The frequency of the oscillator may be tuned with a device such as a voltage variable capacitor (varactor), that may be included as part of the capacitance of the tank. The oscillation is started by noise in the amplifier, or the LC tank being amplified by the amplifier, and filtered by the tank to cause an exponentially growing sinusoidal oscillation at the tank frequency.

Oscillation occurs when the amplifier characteristics (gain in units of transconductance−Iout/Vin), in consort with the tank impedance, produce a gain greater than unity. The amplitude of the oscillation is limited either by the amplifier running out of voltage swing room or current drive to the tank. In the interest of maintaining the lowest harmonic content, the least sensitivity to the power supply voltage, and the lowest possible power dissipation practical with on-chip inductor values, the amplitude is usually limited by the available drive current of the amplifier. It can be shown that the equivalent impedance of the tank varies with the square of the frequency. For a given drive current, the amplitude of the steady state sine wave varies with the square of the tuning range. In addition, the effective gain of the loop varies with the square of the tuning range. For wide tuning range VCOs, this causes numerous problems.

For example, if the gain (transconductance) of the amplifier is set high enough to ensure that the oscillation will build up at the lowest frequency, the power dissipation at higher frequencies is higher than desired. Also, the amplitude to frequency conversion process converts amplitude noise either from thermal sources or supply induced to phase noise and jitter.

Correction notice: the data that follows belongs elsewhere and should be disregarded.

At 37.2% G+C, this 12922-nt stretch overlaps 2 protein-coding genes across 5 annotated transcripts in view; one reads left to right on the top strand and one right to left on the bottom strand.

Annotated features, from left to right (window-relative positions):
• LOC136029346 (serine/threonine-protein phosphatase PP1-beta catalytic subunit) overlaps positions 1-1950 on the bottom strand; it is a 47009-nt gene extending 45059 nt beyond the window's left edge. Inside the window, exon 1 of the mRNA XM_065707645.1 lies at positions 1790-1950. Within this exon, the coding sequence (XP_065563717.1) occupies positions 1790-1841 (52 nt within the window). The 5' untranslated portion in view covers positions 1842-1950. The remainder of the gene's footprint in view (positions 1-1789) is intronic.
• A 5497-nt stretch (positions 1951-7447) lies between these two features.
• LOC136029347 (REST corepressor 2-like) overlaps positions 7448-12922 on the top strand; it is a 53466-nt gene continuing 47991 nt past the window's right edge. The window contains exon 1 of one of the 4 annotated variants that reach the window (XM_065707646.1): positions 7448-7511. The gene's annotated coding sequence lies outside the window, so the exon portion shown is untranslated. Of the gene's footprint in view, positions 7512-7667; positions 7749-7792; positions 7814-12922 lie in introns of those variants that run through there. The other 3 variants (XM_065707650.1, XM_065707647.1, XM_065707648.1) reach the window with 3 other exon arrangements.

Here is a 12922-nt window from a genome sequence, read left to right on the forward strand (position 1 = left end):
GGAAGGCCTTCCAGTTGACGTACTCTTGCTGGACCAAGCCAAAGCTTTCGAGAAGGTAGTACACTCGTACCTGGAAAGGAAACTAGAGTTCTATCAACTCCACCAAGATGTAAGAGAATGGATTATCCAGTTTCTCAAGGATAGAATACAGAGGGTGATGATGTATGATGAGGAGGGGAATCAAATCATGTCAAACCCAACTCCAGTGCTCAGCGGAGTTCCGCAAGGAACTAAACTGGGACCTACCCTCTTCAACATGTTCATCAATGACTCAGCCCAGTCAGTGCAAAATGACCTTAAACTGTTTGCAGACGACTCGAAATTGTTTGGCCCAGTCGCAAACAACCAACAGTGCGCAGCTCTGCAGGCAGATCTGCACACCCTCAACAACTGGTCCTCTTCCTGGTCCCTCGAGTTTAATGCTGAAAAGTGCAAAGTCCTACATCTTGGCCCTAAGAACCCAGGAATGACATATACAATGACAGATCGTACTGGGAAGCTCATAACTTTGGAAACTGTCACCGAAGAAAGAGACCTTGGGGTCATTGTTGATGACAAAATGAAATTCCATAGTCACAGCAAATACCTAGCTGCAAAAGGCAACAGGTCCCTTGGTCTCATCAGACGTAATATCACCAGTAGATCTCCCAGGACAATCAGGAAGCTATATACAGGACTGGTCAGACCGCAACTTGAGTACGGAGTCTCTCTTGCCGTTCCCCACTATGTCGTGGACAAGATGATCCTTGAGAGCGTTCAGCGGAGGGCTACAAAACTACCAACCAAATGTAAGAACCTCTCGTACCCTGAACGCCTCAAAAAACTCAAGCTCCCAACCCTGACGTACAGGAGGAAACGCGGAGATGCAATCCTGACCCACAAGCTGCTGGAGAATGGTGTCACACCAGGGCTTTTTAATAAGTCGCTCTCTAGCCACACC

In addition, the sensitivity of the frequency to the control voltage (Kvco) varies. The range of the variation of capacitance of the varactor is fixed by the design of the device. The range of control voltage that the capacitance variation occurs over is a function of the voltage swing of the sinusoid. This occurs because the varactor is a two terminal device referenced to the tank voltage. The voltage on the varactor is the difference between the control voltage and the instantaneous value of the tank voltage. It's effect on the frequency is the product of highly nonlinear control function of the varactor and the signal integrated over a cycle of the oscillation. Thus a larger swing of the sinusoid causes a smaller Kvco. This conventional design for the control device greatly complicates the design of the PLL due to its impact on the stability of the loop.